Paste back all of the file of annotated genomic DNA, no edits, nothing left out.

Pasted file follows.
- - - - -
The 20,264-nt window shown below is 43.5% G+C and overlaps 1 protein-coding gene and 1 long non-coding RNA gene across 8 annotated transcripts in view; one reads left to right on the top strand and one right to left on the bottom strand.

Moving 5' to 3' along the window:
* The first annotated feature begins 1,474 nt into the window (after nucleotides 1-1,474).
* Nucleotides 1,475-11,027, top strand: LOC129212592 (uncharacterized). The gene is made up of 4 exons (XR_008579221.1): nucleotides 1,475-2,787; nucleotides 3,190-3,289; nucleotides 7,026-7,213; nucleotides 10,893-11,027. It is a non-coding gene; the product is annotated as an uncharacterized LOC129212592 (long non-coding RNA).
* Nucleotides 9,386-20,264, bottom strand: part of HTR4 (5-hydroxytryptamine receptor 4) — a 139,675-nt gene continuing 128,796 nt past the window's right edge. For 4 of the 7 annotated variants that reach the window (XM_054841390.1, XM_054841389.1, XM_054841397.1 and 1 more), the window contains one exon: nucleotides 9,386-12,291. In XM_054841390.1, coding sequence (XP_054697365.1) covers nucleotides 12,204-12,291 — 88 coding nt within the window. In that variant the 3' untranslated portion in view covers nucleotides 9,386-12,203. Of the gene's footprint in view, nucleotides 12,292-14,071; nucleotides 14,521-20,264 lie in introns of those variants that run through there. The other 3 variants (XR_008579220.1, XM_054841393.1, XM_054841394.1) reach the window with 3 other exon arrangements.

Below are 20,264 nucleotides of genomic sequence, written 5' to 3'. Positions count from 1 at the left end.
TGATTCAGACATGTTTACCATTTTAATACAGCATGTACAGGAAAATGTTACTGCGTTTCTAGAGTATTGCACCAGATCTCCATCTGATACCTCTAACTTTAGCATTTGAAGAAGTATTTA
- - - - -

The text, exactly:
The 20,264-nt window shown below is 43.5% G+C and overlaps 1 protein-coding gene and 1 long non-coding RNA gene across 8 annotated transcripts in view; one reads left to right on the top strand and one right to left on the bottom strand.

Moving 5' to 3' along the window:
* The first annotated feature begins 1,474 nt into the window (after nucleotides 1-1,474).
* Nucleotides 1,475-11,027, top strand: LOC129212592 (uncharacterized). The gene is made up of 4 exons (XR_008579221.1): nucleotides 1,475-2,787; nucleotides 3,190-3,289; nucleotides 7,026-7,213; nucleotides 10,893-11,027. It is a non-coding gene; the product is annotated as an uncharacterized LOC129212592 (long non-coding RNA).
* Nucleotides 9,386-20,264, bottom strand: part of HTR4 (5-hydroxytryptamine receptor 4) — a 139,675-nt gene continuing 128,796 nt past the window's right edge. For 4 of the 7 annotated variants that reach the window (XM_054841390.1, XM_054841389.1, XM_054841397.1 and 1 more), the window contains one exon: nucleotides 9,386-12,291. In XM_054841390.1, coding sequence (XP_054697365.1) covers nucleotides 12,204-12,291 — 88 coding nt within the window. In that variant the 3' untranslated portion in view covers nucleotides 9,386-12,203. Of the gene's footprint in view, nucleotides 12,292-14,071; nucleotides 14,521-20,264 lie in introns of those variants that run through there. The other 3 variants (XR_008579220.1, XM_054841393.1, XM_054841394.1) reach the window with 3 other exon arrangements.

Below are 20,264 nucleotides of genomic sequence, written 5' to 3'. Positions count from 1 at the left end.
TGATTCAGACATGTTTACCATTTTAATACAGCATGTACAGGAAAATGTTACTGCGTTTCTAGAGTATTGCACCAGATCTCCATCTGATACCTCTAACTTTAGCATTTGAAGAAGTATTTA